My partner and I are working from home. He was always a smart dresser, which I found hugely attractive. Now he’s a bit of a slob — he doesn’t bother getting dressed properly. I find it a turn-off.
This WFH lark has provided many of us with new, often unwanted insights into our partners’ lives. From their never-ending conference calls to their inability to put a cup in the dishwasher because they have “a really important Zoom meeting”, the past few weeks have become a test of even the strongest relationships. Unfortunately, your partner’s metamorphosis from well groomed to unkempt is par for the course too.
After years of tailored suits and ties, many men have an opportunity to let it all hang out, and it would be unrealistic to expect your partner to dress for the office when he is going no farther than the kitchen. Besides, feelings of uncertainty and insecurity can often make us reach out for our favourite and most comfortable items of clothing.
So it is important not to let something as trivial as the clothes your partner wears cause friction between you.
It’s worth noting too that, although things feel a bit chaotic now, if this situation continues for months, your partner will eventually realise that looking like a slob makes him feel like one as well, so he may spruce up of his own accord.
Having said this, you should both continue to make an effort with each other for the strength of your relationship and for your self-esteem, even if you’re just spending time at home.
Maybe instead of focusing on “slipping standards”, though, you should find a way to handle the situation creatively. Getting together for a posh dinner at home at the end of the week, for example, could be a chance to air all those evening dresses that have been lurking at the back of the wardrobe for years — and it’s also a perfect opportunity to remind each other of just how good you can both look when you make an effort.
Crucially, working in the same house doesn’t mean working in the same room. Even if one of you has to set up shop in the bathroom or the broom cupboard, putting as much physical distance between yourselves while you are in work mode will be good for both of you. Spending several hours a day away from each other is a key form of relationship preservation and, at the very least, it ensures you have something to talk about together at the end of the day.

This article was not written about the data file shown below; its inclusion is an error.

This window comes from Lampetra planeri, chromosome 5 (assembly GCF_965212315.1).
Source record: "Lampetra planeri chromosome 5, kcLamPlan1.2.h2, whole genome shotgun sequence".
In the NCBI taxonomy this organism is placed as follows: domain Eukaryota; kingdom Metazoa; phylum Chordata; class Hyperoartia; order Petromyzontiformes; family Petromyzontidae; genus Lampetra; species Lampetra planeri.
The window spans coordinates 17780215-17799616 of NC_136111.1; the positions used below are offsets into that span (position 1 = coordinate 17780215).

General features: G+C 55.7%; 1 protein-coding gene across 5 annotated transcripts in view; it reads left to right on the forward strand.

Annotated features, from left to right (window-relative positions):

Working from home has its challenges, but the one great advantage is that you can share your lunch break and, because there are no rules now, there is no reason why you can’t take it in bed. After a busy morning working, this could be a delightful way to de-stress and reconnect — and it’s good for your health too.
Research conducted in 2004 by the psychologists Carl Charnetski at Wilkes University and Francis Brennan at Philadelphia VA Medical Center found that people who have sex once or twice a week have increased levels of salivary immunoglobulin A (IgA), the antibody that is the first line of defence against infection in the mucosal membranes. The novelty of lunchtime sex also can also make it much more thrilling.
The main goal is to have some fun together and keep life at home interesting — because you’re unlikely to be going back to the office any time soon.
Send your queries to email@example.com